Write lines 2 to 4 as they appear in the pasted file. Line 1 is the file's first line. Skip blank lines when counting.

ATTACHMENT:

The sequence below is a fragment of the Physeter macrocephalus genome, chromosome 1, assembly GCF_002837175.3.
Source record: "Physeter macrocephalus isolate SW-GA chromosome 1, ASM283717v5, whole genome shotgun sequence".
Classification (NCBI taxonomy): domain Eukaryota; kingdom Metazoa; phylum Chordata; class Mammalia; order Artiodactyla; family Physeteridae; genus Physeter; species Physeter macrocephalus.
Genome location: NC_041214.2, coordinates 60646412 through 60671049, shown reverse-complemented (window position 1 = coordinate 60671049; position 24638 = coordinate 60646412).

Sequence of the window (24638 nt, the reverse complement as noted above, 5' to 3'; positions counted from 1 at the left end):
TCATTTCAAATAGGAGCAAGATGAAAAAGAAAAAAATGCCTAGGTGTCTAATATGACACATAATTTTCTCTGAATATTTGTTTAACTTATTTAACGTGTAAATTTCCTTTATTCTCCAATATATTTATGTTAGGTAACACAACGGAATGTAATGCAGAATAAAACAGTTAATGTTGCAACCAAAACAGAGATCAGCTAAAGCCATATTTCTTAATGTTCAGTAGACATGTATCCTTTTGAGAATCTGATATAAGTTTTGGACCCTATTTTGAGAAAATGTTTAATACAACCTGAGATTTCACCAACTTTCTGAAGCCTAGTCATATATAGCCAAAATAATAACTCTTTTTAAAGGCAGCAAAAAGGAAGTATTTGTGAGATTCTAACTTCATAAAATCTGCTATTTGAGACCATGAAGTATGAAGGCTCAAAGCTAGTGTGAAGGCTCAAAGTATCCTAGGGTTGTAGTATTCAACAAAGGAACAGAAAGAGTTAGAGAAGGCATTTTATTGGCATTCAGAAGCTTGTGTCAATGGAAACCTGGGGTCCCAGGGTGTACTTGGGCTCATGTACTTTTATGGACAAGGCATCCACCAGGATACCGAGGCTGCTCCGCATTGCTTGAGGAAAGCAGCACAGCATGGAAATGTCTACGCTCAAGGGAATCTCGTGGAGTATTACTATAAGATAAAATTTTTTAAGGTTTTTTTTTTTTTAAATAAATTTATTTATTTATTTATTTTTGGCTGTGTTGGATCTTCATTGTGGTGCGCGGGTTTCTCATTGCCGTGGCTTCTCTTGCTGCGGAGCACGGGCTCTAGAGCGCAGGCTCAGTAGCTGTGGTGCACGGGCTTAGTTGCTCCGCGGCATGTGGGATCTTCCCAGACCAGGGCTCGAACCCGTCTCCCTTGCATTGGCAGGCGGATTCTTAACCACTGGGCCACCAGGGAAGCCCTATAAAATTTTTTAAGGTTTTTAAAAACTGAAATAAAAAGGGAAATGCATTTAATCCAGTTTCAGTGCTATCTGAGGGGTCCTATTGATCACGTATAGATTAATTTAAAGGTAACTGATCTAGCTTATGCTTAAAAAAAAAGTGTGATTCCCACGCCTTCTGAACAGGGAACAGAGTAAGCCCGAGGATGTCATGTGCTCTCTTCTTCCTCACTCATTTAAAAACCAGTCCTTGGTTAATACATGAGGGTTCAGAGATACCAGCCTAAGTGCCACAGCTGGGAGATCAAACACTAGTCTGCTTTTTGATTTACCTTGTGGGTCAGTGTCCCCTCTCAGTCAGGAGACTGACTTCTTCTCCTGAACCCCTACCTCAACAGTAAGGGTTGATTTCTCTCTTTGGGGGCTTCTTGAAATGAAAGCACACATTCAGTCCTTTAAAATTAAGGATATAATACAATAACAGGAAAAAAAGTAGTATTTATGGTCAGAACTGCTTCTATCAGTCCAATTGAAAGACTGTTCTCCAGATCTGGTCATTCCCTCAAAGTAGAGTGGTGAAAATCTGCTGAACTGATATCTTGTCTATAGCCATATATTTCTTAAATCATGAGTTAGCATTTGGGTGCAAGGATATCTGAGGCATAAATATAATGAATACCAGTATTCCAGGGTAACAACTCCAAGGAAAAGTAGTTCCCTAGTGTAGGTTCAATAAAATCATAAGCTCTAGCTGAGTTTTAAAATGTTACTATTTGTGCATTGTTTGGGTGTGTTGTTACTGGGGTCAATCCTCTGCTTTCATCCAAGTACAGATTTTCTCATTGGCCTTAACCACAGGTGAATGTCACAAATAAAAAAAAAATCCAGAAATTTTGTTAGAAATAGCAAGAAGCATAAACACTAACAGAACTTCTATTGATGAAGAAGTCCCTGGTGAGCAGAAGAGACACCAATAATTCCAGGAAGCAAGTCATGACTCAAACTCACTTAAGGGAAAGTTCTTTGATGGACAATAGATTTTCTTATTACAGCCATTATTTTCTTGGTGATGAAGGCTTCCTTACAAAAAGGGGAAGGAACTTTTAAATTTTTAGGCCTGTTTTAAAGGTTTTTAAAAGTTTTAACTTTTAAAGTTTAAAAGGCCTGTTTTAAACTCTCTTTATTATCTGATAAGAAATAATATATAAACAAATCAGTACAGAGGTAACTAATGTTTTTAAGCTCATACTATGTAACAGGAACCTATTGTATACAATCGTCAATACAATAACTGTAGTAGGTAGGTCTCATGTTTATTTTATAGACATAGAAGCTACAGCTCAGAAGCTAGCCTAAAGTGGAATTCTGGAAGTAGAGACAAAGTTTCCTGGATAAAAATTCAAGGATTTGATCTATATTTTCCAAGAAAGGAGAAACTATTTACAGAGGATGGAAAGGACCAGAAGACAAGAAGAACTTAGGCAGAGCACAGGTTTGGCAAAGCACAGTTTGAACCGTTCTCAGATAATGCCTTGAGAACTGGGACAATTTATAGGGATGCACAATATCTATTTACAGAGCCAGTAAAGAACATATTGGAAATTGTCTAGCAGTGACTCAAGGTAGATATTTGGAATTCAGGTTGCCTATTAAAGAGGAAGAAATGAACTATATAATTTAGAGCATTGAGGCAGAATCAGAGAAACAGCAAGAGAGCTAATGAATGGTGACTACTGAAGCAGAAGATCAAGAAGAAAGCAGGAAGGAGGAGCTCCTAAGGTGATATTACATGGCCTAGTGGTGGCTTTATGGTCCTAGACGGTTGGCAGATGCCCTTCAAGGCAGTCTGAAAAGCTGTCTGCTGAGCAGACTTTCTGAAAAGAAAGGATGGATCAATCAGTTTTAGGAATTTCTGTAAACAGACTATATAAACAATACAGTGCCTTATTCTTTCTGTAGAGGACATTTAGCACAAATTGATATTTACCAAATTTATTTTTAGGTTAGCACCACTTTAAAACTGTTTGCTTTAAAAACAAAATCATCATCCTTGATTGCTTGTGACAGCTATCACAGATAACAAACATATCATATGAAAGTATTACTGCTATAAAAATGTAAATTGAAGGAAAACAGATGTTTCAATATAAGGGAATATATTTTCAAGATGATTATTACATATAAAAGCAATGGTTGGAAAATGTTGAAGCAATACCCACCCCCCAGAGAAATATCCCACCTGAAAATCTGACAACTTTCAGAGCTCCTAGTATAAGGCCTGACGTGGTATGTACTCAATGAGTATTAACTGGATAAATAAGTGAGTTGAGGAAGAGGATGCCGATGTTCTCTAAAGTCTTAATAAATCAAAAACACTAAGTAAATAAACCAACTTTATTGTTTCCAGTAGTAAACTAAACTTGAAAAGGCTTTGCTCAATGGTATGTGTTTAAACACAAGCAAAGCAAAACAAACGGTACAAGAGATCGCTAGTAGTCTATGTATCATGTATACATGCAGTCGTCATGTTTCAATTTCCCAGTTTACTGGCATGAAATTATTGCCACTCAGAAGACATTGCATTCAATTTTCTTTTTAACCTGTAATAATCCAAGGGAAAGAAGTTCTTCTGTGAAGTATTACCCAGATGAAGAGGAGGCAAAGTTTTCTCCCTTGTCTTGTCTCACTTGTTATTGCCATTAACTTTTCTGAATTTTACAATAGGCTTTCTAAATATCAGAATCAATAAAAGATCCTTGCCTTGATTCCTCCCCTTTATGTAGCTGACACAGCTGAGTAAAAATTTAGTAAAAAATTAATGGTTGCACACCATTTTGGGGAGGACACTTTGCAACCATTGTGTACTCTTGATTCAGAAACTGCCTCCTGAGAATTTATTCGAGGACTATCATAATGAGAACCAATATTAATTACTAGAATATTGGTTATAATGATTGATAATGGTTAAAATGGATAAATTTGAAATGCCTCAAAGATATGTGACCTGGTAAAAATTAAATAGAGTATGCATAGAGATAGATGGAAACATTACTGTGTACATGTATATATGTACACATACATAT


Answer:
Source record: "Physeter macrocephalus isolate SW-GA chromosome 1, ASM283717v5, whole genome shotgun sequence".
Classification (NCBI taxonomy): domain Eukaryota; kingdom Metazoa; phylum Chordata; class Mammalia; order Artiodactyla; family Physeteridae; genus Physeter; species Physeter macrocephalus.
Genome location: NC_041214.2, coordinates 60646412 through 60671049, shown reverse-complemented (window position 1 = coordinate 60671049; position 24638 = coordinate 60646412).